Linda Sattler has been bringing teams to the contest for 18 years. She’s the FFA advisor at Laconia High School in Rosendale, Wis., and brought an experienced group to the event in 2017. Earlier in the year, Laconia had won the state FFA-sponsored agronomy competition.

Brady Madigan, a member of the Laconia team, had participated in the contest for the previous three years. It’s in Madigan’s blood as his dad is an agronomy specialist and sales manager with a large co-op. He plans to major in agronomy in college. Though Madigan told me prior to 2017’s event that he likes the forage judging and plant identification portions of the contest, it was the written exam where he really excelled, achieving a contest high of 96 percent. He finished as eighth-high individual in the contest.

One of Madigan’s teammates, Keegan Bruins, works on a dairy farm and was a member of his chapter’s winning agronomy contest team earlier in the year. He finished as the fourth-high individual overall and was in the top 10 for both the written exam and the forage judging. As a team, Laconia finished third overall in the contest.

They showed everyone

While meandering around the students prior to last year’s contest, I sought out the group that had driven the farthest to compete. That distinction went to the team from Halfway, Mo. The town of Halfway is located north of Springfield and “halfway” between Bolivar and Buffalo; it’s population is listed as 173.

I found the team sitting against the wall. The unofficial captain, Andrew Covert, was from a beef operation where his family also harvests and sells hay. The soft-spoken Covert said that he planned to attend the College of the Ozarks and major in agronomy. “Forages are a big part of what we do,” Covert added.

Another member of the Halfway FFA team was Michaela Higgenbotham. She had previous experience participating in their state’s FFA agronomy contest and lives on a beef farm where they also make hay. Rounding out the team from the Show-Me State was Carli Cable, a first-time competitor. “I like plants,” said Cable, whose family has a beef feedlot and also produces hay.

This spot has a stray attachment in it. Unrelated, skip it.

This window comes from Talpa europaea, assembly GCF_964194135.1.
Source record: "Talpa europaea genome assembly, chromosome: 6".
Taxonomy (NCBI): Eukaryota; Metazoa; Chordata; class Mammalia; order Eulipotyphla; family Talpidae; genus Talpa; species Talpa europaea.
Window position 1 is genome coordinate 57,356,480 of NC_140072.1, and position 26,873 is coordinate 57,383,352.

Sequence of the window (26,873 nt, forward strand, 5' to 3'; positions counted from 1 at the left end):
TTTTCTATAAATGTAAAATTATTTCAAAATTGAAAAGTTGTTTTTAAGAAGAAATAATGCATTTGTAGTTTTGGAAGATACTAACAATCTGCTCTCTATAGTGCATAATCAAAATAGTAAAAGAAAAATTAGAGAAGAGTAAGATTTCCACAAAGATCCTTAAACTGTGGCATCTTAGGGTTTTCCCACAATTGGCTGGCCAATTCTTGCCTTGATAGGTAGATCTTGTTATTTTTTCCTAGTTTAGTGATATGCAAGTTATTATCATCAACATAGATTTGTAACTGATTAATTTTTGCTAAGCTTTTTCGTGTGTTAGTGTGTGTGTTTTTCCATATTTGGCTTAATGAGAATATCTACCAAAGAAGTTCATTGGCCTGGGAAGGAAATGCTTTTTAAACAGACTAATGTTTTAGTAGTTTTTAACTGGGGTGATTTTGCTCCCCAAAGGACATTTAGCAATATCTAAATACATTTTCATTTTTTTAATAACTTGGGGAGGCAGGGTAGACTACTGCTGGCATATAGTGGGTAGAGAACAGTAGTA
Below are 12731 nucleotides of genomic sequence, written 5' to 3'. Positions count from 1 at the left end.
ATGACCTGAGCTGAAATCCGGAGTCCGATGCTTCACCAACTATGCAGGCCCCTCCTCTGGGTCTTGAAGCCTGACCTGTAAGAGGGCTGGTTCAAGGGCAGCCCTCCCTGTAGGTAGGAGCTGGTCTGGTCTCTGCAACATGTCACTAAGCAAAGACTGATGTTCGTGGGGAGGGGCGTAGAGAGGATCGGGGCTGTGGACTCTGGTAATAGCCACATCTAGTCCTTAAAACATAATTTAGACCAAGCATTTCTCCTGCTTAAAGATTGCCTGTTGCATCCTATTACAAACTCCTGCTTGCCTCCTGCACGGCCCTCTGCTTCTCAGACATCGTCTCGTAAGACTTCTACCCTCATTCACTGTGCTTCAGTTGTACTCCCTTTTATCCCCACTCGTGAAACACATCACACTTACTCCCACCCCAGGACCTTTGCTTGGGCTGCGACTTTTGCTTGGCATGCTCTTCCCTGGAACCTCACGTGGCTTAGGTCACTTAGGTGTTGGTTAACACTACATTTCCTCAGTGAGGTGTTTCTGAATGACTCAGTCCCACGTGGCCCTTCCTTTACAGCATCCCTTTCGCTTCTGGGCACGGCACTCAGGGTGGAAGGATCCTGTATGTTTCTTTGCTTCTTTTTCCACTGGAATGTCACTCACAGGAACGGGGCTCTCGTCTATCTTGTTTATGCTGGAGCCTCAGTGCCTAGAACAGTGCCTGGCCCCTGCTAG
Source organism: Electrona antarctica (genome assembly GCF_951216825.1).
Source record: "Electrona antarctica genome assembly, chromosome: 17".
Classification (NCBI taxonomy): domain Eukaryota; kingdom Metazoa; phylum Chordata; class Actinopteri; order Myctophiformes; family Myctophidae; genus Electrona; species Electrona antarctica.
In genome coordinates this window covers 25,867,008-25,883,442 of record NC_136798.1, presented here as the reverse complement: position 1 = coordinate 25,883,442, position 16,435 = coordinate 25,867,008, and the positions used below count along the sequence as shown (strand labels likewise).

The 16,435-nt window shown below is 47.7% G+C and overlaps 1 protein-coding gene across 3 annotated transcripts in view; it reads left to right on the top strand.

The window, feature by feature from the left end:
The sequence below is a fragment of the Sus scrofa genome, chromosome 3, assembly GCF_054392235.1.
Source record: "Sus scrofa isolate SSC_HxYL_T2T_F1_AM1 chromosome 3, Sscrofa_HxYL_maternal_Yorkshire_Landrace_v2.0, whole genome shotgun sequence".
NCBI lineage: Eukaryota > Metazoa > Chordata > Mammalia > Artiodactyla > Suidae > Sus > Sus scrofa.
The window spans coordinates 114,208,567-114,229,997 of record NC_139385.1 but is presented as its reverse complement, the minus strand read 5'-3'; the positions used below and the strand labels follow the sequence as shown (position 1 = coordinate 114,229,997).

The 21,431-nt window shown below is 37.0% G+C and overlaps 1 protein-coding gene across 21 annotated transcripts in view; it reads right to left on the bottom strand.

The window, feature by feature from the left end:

Once the dust settled and the final tallies were known following the contest, it was this trio from Halfway FFA that rose to the top, and they did it by a fairly wide margin. Covert was the top individual, while Higgenbotham placed third overall. Cable, the newcomer, placed a very respectable 12th.

A unique event

Forage crops and their management are often viewed as a secondary enterprise both on the farm and in the classroom, especially to high school students who are understandably more enamored by big combines and first-place heifers. However, the World Forage Management Cup contest is singular in its ability to bring the complexities of forage production front and center to the future agricultural leaders who participate.

The corporate sponsors and organizers of this event, including the University of Wisconsin-Platteville Agronomy Soil Conservation Chapter and World Dairy Expo, are to be commended for their efforts. Though most of the participants are entered as FFA teams, the contest is open to any agricultural youth group (for example, 4-H) with students in the seventh through 12th grades.

For more information about the World Forage Management Cup contest, visit

2017 World Forage Management Cup team standings

1. Halfway FFA (Mo.)

2. Riverdale FFA (Wis.)

3. Laconia FFA (Wis.)

4. River Ridge FFA (Wis.)

5. Pulaski FFA (Wis.)

6. Arcadia FFA (Wis.)

7. Rio FFA (Wis.)

8. New London FFA (Wis.)

9. Marengo FFA (Ill.)

10. Western Dubuque FFA (Iowa)